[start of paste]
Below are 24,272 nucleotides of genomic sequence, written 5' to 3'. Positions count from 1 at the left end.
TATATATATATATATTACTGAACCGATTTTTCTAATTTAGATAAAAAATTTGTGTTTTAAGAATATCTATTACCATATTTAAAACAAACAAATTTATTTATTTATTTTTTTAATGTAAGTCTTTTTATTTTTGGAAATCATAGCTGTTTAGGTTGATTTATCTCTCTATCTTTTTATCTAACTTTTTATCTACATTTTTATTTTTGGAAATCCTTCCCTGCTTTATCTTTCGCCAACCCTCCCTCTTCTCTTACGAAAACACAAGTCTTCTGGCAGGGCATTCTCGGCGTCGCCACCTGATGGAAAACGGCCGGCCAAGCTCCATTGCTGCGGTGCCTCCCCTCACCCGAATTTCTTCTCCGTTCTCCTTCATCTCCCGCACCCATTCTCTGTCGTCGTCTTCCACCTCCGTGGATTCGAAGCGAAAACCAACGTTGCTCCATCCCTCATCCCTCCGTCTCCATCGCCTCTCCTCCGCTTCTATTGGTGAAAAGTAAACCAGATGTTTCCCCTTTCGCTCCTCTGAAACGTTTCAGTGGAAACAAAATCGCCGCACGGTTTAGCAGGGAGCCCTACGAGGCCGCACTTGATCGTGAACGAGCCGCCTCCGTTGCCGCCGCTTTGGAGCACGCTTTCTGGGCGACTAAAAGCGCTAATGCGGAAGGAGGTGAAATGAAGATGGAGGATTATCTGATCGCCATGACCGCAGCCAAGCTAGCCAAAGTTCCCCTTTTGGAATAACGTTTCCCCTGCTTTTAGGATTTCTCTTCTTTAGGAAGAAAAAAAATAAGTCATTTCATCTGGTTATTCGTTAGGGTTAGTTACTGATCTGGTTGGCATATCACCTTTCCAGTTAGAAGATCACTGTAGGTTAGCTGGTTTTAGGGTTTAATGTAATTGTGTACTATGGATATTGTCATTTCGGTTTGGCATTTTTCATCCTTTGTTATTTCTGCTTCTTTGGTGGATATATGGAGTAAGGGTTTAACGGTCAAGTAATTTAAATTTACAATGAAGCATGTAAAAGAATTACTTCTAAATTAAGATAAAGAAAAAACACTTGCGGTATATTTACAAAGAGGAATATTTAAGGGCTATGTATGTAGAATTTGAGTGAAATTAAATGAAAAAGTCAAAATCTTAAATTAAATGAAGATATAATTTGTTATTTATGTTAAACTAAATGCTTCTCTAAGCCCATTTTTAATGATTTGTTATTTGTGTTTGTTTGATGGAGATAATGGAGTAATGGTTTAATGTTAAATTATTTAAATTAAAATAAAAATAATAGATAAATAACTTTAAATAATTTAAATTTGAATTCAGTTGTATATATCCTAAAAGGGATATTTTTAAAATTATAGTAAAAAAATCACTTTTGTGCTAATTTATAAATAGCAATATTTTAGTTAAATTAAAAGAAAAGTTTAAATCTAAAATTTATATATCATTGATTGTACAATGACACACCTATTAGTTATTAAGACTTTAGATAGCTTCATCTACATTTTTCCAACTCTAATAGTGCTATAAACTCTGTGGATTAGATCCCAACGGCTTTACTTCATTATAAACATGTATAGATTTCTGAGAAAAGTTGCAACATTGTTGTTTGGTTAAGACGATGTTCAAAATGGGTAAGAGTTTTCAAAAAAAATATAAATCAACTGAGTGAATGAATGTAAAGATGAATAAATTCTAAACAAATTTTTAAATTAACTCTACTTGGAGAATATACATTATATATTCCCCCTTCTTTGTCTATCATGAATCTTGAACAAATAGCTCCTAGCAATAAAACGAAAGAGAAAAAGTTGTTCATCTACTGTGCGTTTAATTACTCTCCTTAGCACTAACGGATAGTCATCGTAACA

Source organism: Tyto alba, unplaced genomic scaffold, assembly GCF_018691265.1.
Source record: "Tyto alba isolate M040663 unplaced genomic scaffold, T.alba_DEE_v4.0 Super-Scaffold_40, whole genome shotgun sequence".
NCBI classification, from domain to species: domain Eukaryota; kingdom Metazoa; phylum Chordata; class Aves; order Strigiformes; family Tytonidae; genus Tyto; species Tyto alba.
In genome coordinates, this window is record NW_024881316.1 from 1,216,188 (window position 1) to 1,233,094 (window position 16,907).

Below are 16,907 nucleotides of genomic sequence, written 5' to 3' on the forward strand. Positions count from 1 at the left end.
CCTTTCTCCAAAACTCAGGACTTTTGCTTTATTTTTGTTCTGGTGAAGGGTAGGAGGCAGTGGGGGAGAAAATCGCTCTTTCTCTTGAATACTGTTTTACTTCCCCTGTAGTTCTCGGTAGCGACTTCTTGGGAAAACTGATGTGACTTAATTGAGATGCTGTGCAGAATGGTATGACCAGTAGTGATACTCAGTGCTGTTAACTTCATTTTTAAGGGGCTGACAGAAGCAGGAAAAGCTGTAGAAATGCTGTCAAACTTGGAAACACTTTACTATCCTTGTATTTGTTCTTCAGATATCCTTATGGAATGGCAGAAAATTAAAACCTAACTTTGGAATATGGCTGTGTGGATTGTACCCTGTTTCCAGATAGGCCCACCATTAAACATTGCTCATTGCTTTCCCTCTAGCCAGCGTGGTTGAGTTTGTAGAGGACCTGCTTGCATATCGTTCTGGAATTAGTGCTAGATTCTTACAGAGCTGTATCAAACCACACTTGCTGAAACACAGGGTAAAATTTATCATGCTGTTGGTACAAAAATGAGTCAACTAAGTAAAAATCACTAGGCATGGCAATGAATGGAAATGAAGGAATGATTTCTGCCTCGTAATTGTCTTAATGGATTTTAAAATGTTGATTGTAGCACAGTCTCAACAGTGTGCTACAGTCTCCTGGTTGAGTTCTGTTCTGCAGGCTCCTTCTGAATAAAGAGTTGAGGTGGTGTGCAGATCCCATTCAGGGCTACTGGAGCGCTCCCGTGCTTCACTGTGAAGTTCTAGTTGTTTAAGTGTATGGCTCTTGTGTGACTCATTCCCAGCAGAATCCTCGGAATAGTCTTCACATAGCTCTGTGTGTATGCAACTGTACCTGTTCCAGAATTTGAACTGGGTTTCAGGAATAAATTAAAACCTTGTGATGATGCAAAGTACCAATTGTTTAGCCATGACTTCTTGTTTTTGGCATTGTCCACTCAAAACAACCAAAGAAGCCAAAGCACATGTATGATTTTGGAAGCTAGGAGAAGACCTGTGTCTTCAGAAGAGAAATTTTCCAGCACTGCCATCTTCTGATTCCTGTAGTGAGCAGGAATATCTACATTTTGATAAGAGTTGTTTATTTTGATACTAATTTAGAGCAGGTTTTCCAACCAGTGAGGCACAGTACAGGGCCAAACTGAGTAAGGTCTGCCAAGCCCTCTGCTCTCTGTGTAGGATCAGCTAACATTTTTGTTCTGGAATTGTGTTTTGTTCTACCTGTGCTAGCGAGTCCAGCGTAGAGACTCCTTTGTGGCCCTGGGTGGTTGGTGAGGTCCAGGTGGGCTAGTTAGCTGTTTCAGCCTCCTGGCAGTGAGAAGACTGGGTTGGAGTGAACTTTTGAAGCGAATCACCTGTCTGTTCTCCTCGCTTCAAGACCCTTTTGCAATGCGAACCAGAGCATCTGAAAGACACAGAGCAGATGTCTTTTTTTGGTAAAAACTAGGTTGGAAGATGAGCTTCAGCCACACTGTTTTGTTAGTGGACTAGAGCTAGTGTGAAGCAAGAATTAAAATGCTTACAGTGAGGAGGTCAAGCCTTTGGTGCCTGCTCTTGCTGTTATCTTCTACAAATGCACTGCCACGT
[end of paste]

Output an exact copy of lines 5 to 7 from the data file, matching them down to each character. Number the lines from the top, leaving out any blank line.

NCBI classification, from domain to species: domain Eukaryota; kingdom Metazoa; phylum Chordata; class Aves; order Strigiformes; family Tytonidae; genus Tyto; species Tyto alba.
In genome coordinates, this window is record NW_024881316.1 from 1,216,188 (window position 1) to 1,233,094 (window position 16,907).

Below are 16,907 nucleotides of genomic sequence, written 5' to 3' on the forward strand. Positions count from 1 at the left end.